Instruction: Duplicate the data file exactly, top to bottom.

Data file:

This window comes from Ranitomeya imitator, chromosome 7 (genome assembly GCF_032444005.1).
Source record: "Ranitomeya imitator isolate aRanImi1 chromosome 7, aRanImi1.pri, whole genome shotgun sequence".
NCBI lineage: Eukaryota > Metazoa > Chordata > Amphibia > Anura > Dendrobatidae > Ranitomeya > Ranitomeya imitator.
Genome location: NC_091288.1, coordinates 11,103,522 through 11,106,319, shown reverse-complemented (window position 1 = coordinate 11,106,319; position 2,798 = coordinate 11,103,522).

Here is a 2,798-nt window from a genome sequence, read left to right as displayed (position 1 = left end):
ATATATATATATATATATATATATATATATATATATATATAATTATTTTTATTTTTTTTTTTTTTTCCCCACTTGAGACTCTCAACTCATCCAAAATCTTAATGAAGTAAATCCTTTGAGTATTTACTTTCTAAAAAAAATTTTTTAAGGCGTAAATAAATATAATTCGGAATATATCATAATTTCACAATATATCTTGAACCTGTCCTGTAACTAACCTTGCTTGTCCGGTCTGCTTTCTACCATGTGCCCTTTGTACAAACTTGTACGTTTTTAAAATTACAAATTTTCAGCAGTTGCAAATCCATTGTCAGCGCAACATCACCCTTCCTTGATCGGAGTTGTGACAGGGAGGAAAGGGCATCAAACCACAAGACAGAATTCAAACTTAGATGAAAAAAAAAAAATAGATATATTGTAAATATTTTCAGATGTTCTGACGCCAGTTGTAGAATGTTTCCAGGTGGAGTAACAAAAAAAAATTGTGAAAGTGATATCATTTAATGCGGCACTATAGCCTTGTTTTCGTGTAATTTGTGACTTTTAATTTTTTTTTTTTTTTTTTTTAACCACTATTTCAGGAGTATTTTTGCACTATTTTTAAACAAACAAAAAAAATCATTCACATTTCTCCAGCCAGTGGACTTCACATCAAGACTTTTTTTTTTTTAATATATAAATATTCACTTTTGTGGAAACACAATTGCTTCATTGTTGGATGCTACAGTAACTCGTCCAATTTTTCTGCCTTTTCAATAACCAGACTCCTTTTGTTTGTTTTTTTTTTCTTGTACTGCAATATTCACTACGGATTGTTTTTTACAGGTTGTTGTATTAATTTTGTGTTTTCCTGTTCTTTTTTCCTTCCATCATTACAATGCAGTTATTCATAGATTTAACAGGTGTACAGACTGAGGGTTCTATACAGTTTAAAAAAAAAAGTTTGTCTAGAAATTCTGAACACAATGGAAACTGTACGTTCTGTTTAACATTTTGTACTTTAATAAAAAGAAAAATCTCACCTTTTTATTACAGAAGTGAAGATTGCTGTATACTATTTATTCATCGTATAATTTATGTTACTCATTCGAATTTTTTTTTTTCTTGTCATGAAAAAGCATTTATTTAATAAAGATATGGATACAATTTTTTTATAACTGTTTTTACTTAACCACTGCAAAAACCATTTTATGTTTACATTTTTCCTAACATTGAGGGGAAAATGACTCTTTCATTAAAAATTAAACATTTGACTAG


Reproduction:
This window comes from Ranitomeya imitator, chromosome 7 (genome assembly GCF_032444005.1).
Source record: "Ranitomeya imitator isolate aRanImi1 chromosome 7, aRanImi1.pri, whole genome shotgun sequence".
NCBI lineage: Eukaryota > Metazoa > Chordata > Amphibia > Anura > Dendrobatidae > Ranitomeya > Ranitomeya imitator.
Genome location: NC_091288.1, coordinates 11,103,522 through 11,106,319, shown reverse-complemented (window position 1 = coordinate 11,106,319; position 2,798 = coordinate 11,103,522).

Here is a 2,798-nt window from a genome sequence, read left to right as displayed (position 1 = left end):
ATATATATATATATATATATATATATATATATATATATATAATTATTTTTATTTTTTTTTTTTTTTCCCCACTTGAGACTCTCAACTCATCCAAAATCTTAATGAAGTAAATCCTTTGAGTATTTACTTTCTAAAAAAAATTTTTTAAGGCGTAAATAAATATAATTCGGAATATATCATAATTTCACAATATATCTTGAACCTGTCCTGTAACTAACCTTGCTTGTCCGGTCTGCTTTCTACCATGTGCCCTTTGTACAAACTTGTACGTTTTTAAAATTACAAATTTTCAGCAGTTGCAAATCCATTGTCAGCGCAACATCACCCTTCCTTGATCGGAGTTGTGACAGGGAGGAAAGGGCATCAAACCACAAGACAGAATTCAAACTTAGATGAAAAAAAAAAAATAGATATATTGTAAATATTTTCAGATGTTCTGACGCCAGTTGTAGAATGTTTCCAGGTGGAGTAACAAAAAAAAATTGTGAAAGTGATATCATTTAATGCGGCACTATAGCCTTGTTTTCGTGTAATTTGTGACTTTTAATTTTTTTTTTTTTTTTTTTTAACCACTATTTCAGGAGTATTTTTGCACTATTTTTAAACAAACAAAAAAAATCATTCACATTTCTCCAGCCAGTGGACTTCACATCAAGACTTTTTTTTTTTTAATATATAAATATTCACTTTTGTGGAAACACAATTGCTTCATTGTTGGATGCTACAGTAACTCGTCCAATTTTTCTGCCTTTTCAATAACCAGACTCCTTTTGTTTGTTTTTTTTTTCTTGTACTGCAATATTCACTACGGATTGTTTTTTACAGGTTGTTGTATTAATTTTGTGTTTTCCTGTTCTTTTTTCCTTCCATCATTACAATGCAGTTATTCATAGATTTAACAGGTGTACAGACTGAGGGTTCTATACAGTTTAAAAAAAAAAGTTTGTCTAGAAATTCTGAACACAATGGAAACTGTACGTTCTGTTTAACATTTTGTACTTTAATAAAAAGAAAAATCTCACCTTTTTATTACAGAAGTGAAGATTGCTGTATACTATTTATTCATCGTATAATTTATGTTACTCATTCGAATTTTTTTTTTTCTTGTCATGAAAAAGCATTTATTTAATAAAGATATGGATACAATTTTTTTATAACTGTTTTTACTTAACCACTGCAAAAACCATTTTATGTTTACATTTTTCCTAACATTGAGGGGAAAATGACTCTTTCATTAAAAATTAAACATTTGACTAG